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Talk about rare parts finds, someone in Germany is selling one Wankel Rotor and Housing for a Mercedes-Benz C111 experimental automobile.

How this German eBay reseller found such a rare piece of automotive history is beyond me but it’s for sale. A single Wankel Rotor and housing listed by eBay user BlitzBlitz popped up for sale earlier this week (Feb. 22, 2019) for a “Buy it now” price of $13,600. Fortunately, if you actually have a legitimate use for this magic German Dorito, BlitzBlitz is accepting Best Offers.

Check out a couple of screenshots of the rotary below.

 

Looking over this seller’s listings, it’s not like BlitzBlitz resells particularly expensive automotive parts. Most of the parts he does sell are your average Garage sale fare of small to medium-sized vintage or NOS parts easily shipped.

This is certainly his eBay Magnum Opus as it’s his most expensive listing a part so rare that there’s literally no market price points for.

The Mercedes-Benz C111 was, after all, an experimental car that Mercedes developed in the early ’70s as a rolling testbed for new technologies. Although the C111 had its most performance success with a turbocharged straight-five diesel, it was its early rotary engines, which this part came from, that earned this experimental car some automotive press ink.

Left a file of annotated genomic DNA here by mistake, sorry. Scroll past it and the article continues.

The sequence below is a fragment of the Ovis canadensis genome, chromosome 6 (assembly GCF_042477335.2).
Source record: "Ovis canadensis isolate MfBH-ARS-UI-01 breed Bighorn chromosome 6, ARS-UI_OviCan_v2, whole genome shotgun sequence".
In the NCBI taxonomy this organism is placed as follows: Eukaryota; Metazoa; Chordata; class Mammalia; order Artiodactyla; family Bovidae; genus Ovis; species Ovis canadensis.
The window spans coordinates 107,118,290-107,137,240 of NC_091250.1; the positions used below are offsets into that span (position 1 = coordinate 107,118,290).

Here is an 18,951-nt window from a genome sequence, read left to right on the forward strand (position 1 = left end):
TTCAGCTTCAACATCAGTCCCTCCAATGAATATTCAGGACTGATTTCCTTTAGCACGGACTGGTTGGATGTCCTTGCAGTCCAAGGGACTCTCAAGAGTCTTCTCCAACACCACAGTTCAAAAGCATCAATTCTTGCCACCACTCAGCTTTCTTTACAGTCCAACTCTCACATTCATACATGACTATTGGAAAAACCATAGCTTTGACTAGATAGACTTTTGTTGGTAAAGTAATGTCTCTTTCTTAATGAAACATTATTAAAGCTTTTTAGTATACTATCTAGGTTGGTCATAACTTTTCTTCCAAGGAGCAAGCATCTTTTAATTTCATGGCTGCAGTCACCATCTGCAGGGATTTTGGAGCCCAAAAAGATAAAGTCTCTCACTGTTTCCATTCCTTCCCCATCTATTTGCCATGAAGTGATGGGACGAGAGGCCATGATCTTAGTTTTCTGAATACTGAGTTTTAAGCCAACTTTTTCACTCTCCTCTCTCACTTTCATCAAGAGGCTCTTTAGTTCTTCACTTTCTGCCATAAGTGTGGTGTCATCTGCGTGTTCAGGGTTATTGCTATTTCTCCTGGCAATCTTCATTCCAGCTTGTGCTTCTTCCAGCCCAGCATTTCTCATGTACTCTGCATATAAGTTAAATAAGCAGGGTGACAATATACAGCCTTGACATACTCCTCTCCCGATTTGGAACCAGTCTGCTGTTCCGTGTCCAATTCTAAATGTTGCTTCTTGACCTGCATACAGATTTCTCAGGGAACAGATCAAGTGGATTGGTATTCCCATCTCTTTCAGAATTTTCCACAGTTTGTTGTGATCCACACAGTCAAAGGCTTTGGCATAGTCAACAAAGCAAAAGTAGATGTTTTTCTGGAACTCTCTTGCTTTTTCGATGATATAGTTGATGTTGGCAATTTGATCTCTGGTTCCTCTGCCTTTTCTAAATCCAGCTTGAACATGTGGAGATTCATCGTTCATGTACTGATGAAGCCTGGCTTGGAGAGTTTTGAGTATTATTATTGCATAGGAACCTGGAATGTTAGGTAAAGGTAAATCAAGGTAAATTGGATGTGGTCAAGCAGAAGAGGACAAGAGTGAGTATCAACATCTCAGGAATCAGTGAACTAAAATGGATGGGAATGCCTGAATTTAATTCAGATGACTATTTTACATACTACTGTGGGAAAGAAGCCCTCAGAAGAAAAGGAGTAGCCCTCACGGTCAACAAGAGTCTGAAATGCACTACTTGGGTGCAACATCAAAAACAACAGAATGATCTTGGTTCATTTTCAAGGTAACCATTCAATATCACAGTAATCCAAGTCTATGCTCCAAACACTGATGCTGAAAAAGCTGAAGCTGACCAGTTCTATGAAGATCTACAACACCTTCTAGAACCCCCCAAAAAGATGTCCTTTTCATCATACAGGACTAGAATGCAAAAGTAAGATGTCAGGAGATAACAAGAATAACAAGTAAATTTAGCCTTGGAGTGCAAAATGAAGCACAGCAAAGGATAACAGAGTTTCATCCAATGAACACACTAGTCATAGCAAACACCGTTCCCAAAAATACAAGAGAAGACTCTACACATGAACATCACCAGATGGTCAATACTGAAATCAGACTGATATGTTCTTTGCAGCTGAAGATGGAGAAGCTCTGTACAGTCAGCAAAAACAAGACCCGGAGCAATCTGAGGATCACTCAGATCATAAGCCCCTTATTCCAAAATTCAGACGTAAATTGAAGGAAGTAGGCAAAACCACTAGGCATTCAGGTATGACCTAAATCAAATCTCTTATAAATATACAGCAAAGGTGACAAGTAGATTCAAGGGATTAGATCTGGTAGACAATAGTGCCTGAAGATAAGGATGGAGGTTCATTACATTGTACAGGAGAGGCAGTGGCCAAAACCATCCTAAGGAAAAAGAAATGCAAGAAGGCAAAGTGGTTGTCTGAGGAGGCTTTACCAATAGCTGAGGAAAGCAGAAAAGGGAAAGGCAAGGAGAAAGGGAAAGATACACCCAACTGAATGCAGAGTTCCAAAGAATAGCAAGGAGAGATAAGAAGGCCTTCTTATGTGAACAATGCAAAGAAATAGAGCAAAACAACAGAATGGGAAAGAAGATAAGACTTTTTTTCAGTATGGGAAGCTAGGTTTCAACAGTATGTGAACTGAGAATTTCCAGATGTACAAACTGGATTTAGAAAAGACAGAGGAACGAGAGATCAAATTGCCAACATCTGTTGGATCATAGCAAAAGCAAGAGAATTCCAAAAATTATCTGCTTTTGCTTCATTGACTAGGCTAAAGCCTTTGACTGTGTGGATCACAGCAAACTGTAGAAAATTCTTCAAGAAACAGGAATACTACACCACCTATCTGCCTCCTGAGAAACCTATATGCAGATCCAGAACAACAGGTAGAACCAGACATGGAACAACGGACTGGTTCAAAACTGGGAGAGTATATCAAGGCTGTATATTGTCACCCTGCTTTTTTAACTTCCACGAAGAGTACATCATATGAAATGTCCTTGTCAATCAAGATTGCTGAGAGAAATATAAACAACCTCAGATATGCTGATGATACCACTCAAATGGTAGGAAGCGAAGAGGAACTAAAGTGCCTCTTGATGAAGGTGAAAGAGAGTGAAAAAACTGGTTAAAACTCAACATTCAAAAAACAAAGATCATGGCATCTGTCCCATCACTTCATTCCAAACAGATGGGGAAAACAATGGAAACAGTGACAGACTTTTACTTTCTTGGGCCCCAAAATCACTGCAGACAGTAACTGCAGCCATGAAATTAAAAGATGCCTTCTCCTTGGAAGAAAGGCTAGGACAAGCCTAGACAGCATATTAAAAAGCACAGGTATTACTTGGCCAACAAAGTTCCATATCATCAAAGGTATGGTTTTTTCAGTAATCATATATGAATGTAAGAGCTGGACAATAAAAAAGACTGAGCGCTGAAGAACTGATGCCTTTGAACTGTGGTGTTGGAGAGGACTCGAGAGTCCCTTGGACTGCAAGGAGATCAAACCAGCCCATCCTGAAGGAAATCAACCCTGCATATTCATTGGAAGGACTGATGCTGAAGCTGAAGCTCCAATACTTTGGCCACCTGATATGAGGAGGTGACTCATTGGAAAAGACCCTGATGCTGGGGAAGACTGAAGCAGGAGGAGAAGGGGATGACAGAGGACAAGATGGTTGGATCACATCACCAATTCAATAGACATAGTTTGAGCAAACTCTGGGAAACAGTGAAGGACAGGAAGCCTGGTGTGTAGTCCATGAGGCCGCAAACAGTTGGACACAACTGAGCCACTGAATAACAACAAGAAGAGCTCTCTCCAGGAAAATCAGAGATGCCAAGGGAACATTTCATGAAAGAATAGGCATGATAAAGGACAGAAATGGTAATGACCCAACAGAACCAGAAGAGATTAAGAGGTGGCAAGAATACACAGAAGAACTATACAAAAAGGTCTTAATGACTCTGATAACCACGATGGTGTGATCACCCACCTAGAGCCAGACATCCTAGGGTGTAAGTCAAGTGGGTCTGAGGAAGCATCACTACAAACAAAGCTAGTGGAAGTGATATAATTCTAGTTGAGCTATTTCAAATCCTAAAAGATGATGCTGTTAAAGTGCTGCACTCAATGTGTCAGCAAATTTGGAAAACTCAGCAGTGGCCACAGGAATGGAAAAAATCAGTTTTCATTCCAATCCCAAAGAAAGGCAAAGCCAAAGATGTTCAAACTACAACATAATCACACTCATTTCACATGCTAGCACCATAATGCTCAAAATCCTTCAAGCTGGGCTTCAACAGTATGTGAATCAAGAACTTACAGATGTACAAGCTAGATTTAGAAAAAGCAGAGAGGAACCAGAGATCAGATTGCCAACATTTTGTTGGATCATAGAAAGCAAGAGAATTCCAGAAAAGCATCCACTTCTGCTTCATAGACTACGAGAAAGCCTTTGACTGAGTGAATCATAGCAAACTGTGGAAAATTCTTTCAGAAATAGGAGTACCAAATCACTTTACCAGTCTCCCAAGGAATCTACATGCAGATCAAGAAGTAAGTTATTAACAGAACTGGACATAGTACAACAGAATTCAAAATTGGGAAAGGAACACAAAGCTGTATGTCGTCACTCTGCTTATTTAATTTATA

Embed from Getty Images

As mentioned, Mercedes teased its fanbase by showing this car off at the 1969 Franfurt Auto Show with no intention to sell one despite some fans of the brand literally submitting blank checks to Mercedes to whet their appetites.

The first version of the C111 rotary had a tri-rotor setup good for 0-62 MPH in five seconds and a top speed of 161 MPH. In 1971, the year this rotor for sale was manufactured, Mercedes came out with a C111-II powered by a quad-rotor tuned to 350 HP that dropped that 62 MPH time by .2 seconds and raised the top speed to 186 MPH.

Although Mazda had success with rotaries, Mercedes certainly did not see a future with this high-revving gas guzzler. Its poor thermal efficiency meant the rotary was a thirsty engine and its reliability was questionable.

Throughout the cars short-lived history, Mercedes only made 16, which makes this engine part a bit of an anomaly. Who, exactly, is going to buy one? If anything it’d be Mercedes themselves since they presumably own most of the C111’s and this part IS shipping from Stuggart where Mercedes is headquartered.

Anyways, if you’re a baller with money to burn for no real reason, boy do I have the part for you.

It’s noteworthy that this is at least the second time this part has been listed, down from $14,900. What a bargain.

Source: eBay

 

 

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